Touch– “earthing,” is a scientifically-researched practice showing a number of health advantages, such as increasing antioxidants, reducing inflammation, and improving sleep (3). “Earthing” means walking barefoot on soil, grass, or sand (i.e. any natural surface). Studies show that health benefits come from the relationship between our bodies and the electrons in the earth. The planet has its own natural charge, and being in direct contact with it can draw upon these electrons and improve health (Journal of Environmental and Public Health)  .Other studies have found that earthing changed the electrical activity in the brain, and also moderated heart rate variability, improved glucose regulation, reduced stress and supported immune function.

An investigation, (published in The Journal of Alternative and Complementary Medicine), found that earthing increases the surface charge of red blood cells. This helps to reduce cells clumping, which can decrease blood viscosity. High viscosity is a significant factor in heart disease, (which is why so many people take blood thinning aspirin each day to improve their heart health). The same journal found that earthing may help regulate both the endocrine and nervous systems.  (NB- you should always be aware of your surroundings and make sure it’s safe for you to walk barefoot e.g., the terrain isn’t sharp / there is not the potential to injure your feet).

Gardening offers many opportunities to connect with nature and engage all the senses.  A lesser-known advantage is from the soil itself. Did you know that there’s a natural antidepressant in soil? Mycobacterium vaccae has been found to mirror the effect on neurons that drugs like Prozac provide (4). The bacterium is found in soil and may stimulate serotonin production, which makes you relaxed and happier. Studies were conducted on cancer patients and they reported a better quality of life and less stress. Lack of serotonin has been linked to depression, anxiety, obsessive-compulsive disorder, and bipolar problems. The bacterium appears to be a natural antidepressant in soil and has no adverse health effects. These antidepressant microbes in soil may be as easy to use as just playing in the dirt.   Gardeners inhale the bacteria, have topical contact with it, and get it into their bloodstreams when there is a cut or other pathway for infection. There are indications that the natural effects of the soil bacteria antidepressant can be felt for up to 3 weeks. So, to boost your mood maybe it’s time to get out and play in the dirt!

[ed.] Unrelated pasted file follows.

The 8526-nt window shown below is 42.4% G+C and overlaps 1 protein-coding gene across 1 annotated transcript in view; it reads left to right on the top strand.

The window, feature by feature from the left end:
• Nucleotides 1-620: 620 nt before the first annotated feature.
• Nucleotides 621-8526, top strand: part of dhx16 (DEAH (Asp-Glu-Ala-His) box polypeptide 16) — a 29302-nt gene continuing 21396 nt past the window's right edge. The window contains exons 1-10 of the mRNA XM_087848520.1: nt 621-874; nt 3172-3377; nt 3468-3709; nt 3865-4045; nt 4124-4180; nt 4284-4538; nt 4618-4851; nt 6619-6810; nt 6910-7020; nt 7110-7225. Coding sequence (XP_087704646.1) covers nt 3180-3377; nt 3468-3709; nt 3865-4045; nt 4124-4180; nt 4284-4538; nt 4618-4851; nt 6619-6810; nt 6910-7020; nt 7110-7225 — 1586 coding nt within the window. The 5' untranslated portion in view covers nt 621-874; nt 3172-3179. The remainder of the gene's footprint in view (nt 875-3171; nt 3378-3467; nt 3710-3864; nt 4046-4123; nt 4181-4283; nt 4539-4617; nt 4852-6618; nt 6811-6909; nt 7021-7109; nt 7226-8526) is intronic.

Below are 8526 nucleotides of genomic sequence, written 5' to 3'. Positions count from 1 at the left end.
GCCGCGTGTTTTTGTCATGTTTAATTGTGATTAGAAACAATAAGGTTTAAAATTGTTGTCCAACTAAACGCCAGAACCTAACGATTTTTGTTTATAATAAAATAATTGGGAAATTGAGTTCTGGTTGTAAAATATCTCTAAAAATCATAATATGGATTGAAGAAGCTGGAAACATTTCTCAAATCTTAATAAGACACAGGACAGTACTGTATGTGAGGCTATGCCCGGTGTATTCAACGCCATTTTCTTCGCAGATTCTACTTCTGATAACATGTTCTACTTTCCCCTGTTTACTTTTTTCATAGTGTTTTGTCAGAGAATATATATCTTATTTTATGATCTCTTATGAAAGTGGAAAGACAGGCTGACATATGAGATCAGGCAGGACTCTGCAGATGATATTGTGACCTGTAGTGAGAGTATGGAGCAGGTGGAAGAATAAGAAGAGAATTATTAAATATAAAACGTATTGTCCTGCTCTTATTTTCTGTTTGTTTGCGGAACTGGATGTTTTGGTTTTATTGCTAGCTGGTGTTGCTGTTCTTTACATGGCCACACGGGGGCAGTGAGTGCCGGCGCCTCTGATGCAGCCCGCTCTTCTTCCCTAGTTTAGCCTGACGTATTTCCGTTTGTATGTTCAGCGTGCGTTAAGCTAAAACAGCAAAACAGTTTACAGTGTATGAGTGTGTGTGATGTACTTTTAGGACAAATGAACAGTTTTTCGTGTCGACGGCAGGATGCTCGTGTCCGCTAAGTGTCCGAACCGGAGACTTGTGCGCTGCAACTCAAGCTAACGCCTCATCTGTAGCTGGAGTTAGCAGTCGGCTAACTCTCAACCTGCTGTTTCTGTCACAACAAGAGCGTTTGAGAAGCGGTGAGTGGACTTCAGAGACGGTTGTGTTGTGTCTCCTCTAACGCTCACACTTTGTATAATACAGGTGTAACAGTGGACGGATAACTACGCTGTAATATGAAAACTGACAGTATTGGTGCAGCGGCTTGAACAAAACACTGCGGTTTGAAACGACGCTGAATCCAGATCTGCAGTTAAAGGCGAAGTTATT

• Norwood, M. F., Lakhani, A., Fullagar, S., Maujean, A., Downes, M., Byrne, J. Kendall, E. (2019). A narrative and systematic review of the behavioural, cognitive and emotional effects of passive nature exposure on young people: Evidence for prescribing change. Landscape and Urban Planning, 189, 71-79.
  • Suzanne Tillmann,Danielle Tobin,William Avison,Jason Gilliland; Journal of Epidemiology & Community Health. Oct 1, 2018
  • Functional Medicine Doctor By Isaac Eliaz, M.D., M.S., LAc March 26, 2020
  • Gardening Know How: Antidepressant Microbes In Soil: How Dirt Makes You Happy

    Connecting with Nature is the theme for this year’s Mental Health Awareness Week on 10-16 May 2021 – with the aim to inspire more people to connect with nature and notice the impact that this connection can have for their mental health. 

Written by Karen Beresford who is our Childcare Resource Associate at Your Employee Wellbeing

Your Employee Wellbeing is helping to make a difference to businesses by supporting employee wellbeing. We have employee wellbeing programmes to suit budgets and all businesses, large or small.

Our bespoke programmes are tailored to the needs and objectives of your own employee wellbeing strategy. Our Your Employee Care programme is designed to help smaller businesses through our online portal.

families, mental health, mental health awareness, nature, wellbeing